Preface: Nine Paintings ('13)

In the continuum of visual art, an oeuvre of nine paintings is not particularly significant unless the nine paintings happen to be masterpieces. With Philadelphia painter Abby Heller-Burnham, this appears to be the case. The limited oeuvre here on display encompasses a dazzling array of formal and thematic material— precise attention to painterly nuance and detail balanced with an idiosyncratic (intermittently “queer”) vision of urban life in early twenty-first century America. A painting like “The Skaters” embodies this vision— the moody chiaroscuro of the scene, its ambience of desolation, which is a specifically urban (in this case, Philadelphian) ambience; balanced with meticulous formal execution which is nonetheless skewered against conventional painterly representation; create a complex construct which is too formal to be aligned with post-modernism, but also both too dark and too strange to be aligned with middle-of-the-road pictorial art.

To be short; “The Skaters,” and Heller-Burnham’s other masterpieces, are something new under the sun. All are illuminated by the painter’s keen and quirky sense of multiple meanings, of representations whose import multiplies when observed closely and carefully. “The Walls Have Ears” presents a maze of possible meanings and levels of interpretation— the most obvious level concerns sexualized love between women; but the picture finds many ways of being queer, as the games it plays with identities and perspectives are blisteringly intense and complex. It’s a complexity which doesn’t disavow absurdist humor and irony. Compared with what is typically seen in New York galleries, it’s a narrative feast. Many of these paintings are narrative feasts— “The Lost Twins” could be taken as an art-related allegory, or a critique of allegories; a humorous indictment of the process of artistic canonization, or a humorous portrayal of the artist’s vulnerability in the face of time and canonization; a self-portrait, or a parody of self-portraits; or all of these things at once.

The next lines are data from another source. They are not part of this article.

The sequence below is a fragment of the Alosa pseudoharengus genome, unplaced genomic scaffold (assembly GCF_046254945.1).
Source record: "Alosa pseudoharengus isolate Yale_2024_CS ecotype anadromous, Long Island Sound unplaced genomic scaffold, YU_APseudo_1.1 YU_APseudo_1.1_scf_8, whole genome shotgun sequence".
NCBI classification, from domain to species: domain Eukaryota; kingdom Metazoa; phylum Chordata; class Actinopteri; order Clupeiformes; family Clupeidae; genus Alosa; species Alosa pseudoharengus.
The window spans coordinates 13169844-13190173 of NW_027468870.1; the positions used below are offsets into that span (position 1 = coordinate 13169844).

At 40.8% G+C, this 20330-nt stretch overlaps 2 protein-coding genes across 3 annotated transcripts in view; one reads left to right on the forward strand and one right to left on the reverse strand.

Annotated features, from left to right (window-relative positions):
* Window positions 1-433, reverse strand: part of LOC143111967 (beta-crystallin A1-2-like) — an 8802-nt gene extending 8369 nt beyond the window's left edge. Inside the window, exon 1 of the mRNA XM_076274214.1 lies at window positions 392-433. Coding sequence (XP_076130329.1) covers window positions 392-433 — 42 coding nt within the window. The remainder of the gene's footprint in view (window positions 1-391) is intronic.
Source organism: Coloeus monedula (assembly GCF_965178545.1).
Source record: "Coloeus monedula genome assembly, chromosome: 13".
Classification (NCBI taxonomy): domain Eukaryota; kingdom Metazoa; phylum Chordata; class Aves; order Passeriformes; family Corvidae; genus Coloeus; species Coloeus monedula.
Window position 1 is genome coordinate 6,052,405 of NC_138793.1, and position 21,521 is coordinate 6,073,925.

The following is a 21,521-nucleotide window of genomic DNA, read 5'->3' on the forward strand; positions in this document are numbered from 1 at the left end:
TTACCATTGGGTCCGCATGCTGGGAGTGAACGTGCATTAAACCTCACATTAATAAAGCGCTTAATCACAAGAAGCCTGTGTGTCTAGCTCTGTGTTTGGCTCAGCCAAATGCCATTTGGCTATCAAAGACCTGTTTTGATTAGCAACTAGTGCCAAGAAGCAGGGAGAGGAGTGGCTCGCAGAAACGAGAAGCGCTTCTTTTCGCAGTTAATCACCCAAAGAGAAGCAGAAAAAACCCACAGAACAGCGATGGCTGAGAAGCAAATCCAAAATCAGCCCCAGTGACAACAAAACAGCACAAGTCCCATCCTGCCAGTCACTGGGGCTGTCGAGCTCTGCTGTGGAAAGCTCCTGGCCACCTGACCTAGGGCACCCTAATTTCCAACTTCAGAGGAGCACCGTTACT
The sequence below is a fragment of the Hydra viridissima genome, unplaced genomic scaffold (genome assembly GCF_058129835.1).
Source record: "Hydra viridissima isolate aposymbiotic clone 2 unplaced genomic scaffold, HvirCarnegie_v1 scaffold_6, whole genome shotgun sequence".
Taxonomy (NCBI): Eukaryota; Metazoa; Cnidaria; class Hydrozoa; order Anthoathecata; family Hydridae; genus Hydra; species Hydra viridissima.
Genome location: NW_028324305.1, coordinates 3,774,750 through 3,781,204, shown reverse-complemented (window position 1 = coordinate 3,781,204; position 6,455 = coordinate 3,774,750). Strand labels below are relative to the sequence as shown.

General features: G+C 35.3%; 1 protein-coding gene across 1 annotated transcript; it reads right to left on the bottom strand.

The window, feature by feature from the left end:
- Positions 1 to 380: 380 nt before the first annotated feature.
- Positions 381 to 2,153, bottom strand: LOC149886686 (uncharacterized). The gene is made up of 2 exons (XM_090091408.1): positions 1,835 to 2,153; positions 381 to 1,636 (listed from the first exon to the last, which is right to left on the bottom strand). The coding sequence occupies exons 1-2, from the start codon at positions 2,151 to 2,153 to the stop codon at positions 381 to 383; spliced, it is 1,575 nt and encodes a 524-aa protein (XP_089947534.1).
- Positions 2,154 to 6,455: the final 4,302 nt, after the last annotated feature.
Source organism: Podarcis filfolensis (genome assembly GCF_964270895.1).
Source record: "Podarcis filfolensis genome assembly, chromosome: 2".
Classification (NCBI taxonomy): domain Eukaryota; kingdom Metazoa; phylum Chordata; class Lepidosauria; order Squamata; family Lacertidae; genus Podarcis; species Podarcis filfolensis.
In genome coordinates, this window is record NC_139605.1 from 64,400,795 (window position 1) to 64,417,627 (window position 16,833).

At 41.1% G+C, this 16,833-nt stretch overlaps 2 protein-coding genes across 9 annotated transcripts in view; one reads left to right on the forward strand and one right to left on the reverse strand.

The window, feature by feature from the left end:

This is what Heller-Burnham’s paintings have which has frequently been missing from New York art; a sense of absolute formal and thematic richness, and of boundlessness in richness, resultant from the exercise of intense (newly, American) imagination. “On the Other Hand” is a narrative feast in another direction— the social mores of American “indie” culture meeting the transcendental religiosity of Renaissance painting. The juxtaposition is bizarre, and uncanny— it collapses many centuries together in a novel way, to lampoon hipster culture; but this lampoon is executed with the absolute technical authority and mastery of the Renaissance masters themselves, and so winds up transcending its status as a lampoon. Not since Picasso has a visual artist fulfilled this many imperatives at once— that the painter is female, and queer, is a triumph both for American art and American feminism. Yet, Heller-Burnham’s scope as an artist is too broad to be tied wholesale either to formalism, the American (in its novel Philadelphian form) or queer politics— as with all superior artists, there is a universality to her creations broad enough to align her with the most durable humanism. If the oeuvre of her masterworks is small, it is a smallness which the paintings themselves belie— each painting represents an incision into the aesthetic consciousness of the West in 2013. Like Picasso, Heller-Burnham has her way of enacting phallocentrism— and her uncompromising originality is as brutish in its sharpness. Heller-Burnham not only enacts, but is, an American artistic revolution.